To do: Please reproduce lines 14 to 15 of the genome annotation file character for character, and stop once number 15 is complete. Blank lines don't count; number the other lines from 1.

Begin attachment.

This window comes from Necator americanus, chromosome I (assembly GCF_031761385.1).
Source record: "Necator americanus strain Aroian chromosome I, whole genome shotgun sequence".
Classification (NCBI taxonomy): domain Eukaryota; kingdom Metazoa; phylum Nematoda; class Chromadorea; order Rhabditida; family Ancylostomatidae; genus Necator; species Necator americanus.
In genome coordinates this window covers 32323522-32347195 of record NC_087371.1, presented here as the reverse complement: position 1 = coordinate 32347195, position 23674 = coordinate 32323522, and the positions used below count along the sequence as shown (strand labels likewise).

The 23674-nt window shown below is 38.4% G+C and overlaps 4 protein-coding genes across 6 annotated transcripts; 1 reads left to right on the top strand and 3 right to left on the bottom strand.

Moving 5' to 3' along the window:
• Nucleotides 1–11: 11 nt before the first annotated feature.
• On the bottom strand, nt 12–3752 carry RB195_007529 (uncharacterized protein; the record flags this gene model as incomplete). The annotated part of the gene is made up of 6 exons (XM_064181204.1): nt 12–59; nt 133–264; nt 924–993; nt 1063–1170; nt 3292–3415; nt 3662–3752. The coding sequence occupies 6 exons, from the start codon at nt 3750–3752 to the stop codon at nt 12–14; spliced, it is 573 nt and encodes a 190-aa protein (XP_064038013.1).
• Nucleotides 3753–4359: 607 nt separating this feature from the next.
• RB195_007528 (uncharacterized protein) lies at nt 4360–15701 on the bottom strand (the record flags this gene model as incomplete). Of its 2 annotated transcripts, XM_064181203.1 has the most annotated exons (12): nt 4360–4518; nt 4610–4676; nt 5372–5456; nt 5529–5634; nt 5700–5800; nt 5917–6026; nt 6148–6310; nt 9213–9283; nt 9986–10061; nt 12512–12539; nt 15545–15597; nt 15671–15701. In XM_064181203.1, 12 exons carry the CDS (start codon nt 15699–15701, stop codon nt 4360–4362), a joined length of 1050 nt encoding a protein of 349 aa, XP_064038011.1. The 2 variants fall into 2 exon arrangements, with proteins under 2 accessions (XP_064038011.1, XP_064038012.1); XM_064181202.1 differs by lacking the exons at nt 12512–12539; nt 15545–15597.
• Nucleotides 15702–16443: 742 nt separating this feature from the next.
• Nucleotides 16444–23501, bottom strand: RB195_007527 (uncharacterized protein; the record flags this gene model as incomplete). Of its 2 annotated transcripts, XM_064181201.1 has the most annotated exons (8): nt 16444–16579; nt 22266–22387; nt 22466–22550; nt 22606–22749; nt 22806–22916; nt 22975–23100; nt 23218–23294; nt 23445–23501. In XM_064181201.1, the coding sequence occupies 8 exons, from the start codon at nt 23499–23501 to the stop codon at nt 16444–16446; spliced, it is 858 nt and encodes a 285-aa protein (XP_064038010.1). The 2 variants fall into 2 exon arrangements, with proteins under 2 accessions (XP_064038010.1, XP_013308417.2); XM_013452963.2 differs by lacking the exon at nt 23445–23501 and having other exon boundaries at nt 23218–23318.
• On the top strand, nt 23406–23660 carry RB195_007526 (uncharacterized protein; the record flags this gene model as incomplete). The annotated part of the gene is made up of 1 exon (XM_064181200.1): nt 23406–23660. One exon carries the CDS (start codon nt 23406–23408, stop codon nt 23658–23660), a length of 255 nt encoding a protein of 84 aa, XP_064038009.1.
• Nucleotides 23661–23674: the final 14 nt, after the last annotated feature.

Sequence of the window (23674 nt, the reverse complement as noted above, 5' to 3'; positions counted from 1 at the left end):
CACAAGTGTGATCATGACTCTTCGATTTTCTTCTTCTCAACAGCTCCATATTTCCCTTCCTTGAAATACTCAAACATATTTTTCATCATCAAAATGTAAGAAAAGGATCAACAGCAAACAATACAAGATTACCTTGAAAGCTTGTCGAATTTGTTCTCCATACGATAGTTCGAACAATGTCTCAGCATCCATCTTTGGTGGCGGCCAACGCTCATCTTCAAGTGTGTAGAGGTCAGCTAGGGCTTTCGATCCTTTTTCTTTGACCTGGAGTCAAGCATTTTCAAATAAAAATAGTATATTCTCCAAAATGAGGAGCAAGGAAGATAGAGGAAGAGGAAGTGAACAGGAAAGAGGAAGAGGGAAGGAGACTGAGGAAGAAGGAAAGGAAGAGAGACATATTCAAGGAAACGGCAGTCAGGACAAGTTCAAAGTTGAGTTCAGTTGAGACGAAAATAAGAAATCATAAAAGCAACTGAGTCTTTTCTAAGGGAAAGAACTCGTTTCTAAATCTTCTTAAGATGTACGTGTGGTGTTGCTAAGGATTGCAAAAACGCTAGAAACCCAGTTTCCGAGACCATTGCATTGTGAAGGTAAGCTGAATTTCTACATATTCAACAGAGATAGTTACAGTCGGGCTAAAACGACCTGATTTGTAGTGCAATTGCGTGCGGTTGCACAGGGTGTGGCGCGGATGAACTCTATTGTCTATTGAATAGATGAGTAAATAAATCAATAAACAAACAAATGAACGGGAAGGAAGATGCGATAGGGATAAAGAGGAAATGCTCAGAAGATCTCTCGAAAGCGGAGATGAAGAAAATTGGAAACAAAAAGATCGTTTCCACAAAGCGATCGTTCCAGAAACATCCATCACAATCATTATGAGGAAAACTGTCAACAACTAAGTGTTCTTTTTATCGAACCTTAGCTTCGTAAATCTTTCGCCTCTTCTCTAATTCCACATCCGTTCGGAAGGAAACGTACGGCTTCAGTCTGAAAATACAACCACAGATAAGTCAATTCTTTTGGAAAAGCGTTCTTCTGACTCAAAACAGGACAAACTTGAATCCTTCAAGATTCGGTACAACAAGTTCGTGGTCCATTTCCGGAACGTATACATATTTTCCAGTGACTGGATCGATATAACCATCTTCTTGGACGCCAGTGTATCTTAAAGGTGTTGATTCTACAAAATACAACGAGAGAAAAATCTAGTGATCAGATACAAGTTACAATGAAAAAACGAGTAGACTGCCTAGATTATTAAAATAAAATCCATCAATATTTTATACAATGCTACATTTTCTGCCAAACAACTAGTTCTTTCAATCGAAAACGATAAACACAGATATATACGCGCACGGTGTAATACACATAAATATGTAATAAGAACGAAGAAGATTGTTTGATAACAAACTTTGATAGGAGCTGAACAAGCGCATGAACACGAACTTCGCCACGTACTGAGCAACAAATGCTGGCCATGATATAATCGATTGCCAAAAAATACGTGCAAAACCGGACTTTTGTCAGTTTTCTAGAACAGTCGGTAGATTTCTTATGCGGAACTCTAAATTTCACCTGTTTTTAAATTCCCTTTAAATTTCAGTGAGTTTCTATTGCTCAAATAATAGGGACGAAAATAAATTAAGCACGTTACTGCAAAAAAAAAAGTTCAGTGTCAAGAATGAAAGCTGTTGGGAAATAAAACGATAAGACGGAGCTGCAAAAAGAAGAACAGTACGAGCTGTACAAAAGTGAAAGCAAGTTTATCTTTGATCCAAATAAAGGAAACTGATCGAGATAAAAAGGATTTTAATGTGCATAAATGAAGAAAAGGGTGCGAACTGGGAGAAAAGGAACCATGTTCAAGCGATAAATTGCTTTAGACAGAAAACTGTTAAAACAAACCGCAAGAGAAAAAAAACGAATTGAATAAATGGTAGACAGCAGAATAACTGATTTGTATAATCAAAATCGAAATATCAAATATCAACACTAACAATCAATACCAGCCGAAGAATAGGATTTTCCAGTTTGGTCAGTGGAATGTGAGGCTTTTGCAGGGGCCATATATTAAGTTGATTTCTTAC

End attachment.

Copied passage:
• Nucleotides 23661–23674: the final 14 nt, after the last annotated feature.

Sequence of the window (23674 nt, the reverse complement as noted above, 5' to 3'; positions counted from 1 at the left end):